The EASIE data collection covers all recognised forms of education at ISCED levels 02, 1, 2 and 3.
This means any type of education organised by or approved by any recognised educational provider in the public or private sector: municipality, local or regional educational provider from the public or private sector, working with/for ministries responsible for education and areas such as health, social, welfare, labour, justice, etc.
A child who has reached the age of seven before 1 October in the current year is required to attend school. They must attend school until basic education or they turn 17 years old.
What are the typical age ranges for the ISCED levels?
|ISCED LEVEL 02||ISCED LEVEL 1||ISCED LEVEL 2||ISCED LEVEL 3|
A private school is an agency of a public limited company or private limited company entered in the commercial register or of a foundation or non-profit association entered into the non-profit associations and foundations register (Private Schools Act § 2).
Study at home means study organised outside the school premises. Study at home applies where the learner's health does not allow them to participate in the school’s daily schedule, or a parent wishes to personally organise their child's education to acquire basic education.
The conditions of and procedure for study at home and in hospital are established by a regulation of the minister responsible for the field. Study at home for health reasons is organised by the school at the request of a parent and upon recommendation of an external advisory team (Basic Schools and Upper Secondary Schools Act).
In the EASIE data collection, an inclusive setting is operationally defined as:
A recognised form of education where the child/learner follows education in mainstream classes alongside their peers for the largest part – 80% or more – of the school week.
The 80% time placement benchmark clearly indicates that a child/learner is educated in a mainstream class for the majority of their school week. At the same time, it acknowledges possibilities for small group or one-to-one withdrawal for limited periods of time (i.e. 20% or one day a week).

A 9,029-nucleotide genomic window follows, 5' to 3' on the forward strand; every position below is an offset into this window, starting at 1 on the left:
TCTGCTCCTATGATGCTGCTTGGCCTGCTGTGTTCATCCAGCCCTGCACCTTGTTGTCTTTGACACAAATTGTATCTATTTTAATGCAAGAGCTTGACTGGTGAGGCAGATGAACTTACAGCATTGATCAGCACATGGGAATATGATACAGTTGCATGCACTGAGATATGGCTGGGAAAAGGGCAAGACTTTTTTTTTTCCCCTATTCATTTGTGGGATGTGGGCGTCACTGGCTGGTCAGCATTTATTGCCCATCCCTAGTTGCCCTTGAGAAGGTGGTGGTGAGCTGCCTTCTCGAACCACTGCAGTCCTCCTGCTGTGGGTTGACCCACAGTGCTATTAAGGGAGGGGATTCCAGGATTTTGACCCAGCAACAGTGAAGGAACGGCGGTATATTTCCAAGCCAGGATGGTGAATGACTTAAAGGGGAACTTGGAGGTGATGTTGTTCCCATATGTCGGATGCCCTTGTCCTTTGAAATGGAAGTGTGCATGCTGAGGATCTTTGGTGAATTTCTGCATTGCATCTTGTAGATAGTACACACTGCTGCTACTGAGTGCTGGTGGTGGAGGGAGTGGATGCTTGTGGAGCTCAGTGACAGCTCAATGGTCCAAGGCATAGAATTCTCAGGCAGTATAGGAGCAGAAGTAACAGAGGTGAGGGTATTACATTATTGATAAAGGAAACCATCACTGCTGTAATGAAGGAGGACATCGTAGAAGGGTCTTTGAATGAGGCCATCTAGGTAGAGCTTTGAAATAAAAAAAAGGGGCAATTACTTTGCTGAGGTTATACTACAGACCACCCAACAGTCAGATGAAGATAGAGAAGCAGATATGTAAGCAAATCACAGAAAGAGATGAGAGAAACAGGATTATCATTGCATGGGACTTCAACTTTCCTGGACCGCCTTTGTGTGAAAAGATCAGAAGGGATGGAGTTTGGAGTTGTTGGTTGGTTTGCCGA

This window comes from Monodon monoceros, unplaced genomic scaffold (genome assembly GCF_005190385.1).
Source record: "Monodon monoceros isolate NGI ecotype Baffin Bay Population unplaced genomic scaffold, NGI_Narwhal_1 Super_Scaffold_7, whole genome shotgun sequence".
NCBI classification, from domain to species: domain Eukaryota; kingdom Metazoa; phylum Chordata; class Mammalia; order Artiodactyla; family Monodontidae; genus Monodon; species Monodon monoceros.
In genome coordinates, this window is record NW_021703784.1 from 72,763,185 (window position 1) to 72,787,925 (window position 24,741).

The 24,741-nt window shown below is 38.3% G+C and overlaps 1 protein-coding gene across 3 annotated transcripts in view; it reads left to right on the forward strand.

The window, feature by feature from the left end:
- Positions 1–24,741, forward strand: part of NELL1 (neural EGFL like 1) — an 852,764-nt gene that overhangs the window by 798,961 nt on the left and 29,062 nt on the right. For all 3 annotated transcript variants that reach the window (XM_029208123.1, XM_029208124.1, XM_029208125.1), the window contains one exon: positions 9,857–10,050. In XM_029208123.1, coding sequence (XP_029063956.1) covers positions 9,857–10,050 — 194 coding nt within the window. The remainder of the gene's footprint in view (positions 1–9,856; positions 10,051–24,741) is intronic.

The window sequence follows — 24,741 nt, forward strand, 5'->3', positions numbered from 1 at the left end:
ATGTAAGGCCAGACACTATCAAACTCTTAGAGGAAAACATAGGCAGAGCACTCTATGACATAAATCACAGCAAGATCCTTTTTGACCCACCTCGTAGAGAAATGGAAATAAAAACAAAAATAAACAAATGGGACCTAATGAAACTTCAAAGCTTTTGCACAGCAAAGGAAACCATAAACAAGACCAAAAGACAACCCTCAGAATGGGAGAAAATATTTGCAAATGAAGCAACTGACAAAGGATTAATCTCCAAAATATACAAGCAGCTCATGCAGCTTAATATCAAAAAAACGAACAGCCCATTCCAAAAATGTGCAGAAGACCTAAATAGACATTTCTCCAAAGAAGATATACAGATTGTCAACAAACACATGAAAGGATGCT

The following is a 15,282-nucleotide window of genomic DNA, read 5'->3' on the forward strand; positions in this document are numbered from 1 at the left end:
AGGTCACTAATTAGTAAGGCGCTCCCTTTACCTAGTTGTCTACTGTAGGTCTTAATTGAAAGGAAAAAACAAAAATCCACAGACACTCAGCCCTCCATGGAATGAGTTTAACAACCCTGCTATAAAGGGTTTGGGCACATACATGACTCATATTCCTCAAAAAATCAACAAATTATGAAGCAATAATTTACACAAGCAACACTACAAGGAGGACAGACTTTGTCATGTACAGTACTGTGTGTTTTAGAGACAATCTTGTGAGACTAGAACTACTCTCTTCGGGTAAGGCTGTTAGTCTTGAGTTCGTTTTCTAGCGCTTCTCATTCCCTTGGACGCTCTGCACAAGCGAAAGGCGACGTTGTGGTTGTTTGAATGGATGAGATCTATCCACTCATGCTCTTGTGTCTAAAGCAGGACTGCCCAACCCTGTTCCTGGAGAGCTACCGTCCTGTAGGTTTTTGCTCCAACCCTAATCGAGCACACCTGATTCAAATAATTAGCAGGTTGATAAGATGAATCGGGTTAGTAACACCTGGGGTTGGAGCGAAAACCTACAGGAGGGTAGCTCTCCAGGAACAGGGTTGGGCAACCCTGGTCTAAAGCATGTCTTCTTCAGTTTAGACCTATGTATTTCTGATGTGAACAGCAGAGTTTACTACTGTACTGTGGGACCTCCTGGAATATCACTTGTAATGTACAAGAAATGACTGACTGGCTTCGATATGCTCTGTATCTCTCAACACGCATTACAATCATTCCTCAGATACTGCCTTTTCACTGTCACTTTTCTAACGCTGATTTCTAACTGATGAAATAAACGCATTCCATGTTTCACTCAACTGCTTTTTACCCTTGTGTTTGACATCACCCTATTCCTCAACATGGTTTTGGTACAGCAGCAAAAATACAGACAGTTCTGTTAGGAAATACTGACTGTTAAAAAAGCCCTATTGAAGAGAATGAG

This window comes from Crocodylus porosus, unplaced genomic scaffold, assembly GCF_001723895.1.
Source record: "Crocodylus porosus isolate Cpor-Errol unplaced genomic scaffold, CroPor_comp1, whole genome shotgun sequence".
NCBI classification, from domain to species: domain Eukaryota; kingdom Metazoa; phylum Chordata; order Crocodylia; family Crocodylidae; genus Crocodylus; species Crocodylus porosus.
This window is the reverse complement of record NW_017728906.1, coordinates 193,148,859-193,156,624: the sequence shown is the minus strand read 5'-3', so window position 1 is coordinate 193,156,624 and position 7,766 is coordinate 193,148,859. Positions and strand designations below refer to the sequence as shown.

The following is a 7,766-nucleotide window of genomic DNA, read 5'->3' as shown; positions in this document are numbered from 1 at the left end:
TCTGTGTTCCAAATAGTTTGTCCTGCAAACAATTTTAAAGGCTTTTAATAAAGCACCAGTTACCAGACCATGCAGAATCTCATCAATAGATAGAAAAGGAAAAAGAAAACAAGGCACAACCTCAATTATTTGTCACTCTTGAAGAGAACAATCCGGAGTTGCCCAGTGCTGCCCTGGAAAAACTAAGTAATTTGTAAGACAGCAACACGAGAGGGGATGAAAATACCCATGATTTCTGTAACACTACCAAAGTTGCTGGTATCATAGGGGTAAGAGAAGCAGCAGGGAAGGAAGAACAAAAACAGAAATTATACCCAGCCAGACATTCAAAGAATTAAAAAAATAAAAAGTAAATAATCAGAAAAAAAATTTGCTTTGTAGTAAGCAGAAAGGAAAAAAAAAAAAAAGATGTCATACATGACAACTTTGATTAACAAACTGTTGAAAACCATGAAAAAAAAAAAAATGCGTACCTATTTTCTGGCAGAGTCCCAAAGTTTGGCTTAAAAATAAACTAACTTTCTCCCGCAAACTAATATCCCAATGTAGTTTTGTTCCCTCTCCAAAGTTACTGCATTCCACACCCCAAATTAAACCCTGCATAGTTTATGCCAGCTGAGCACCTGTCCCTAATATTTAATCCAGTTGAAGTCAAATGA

Very few participating countries can provide exact data on children/learners spending 80% of their time in a mainstream group/class. However, all countries can apply one of three agreed proxies that provide an approximation to this benchmark:
- Placement in a mainstream class implies over 80% or more
- Data is available on the number of hours of support allocated to a child/learner
- Placement in a mainstream class implies over 50% or more.
In the EASIE data collection, the agreed operational definition is:
An official decision leads to a child/learner being recognised as eligible for additional educational support to meet their learning needs.
Countries may have different types of official decision, but for all official decisions:
- There has been some form of educational assessment procedure involving different people. This procedure may involve the child/learner, parents, school-based team members, as well as professionals from multi-disciplinary teams from outside the child’s/learner’s (pre-)school.
- There is some form of legal document (plan/programme, etc.) that describes the support the child/learner is eligible to receive, which is used as the basis for decision-making.
- There is some form of regular review process of the child/learner’s needs, progress and support.
A student with special educational needs is a student who receives enhanced support or special support on the recommendation of an external advisory team.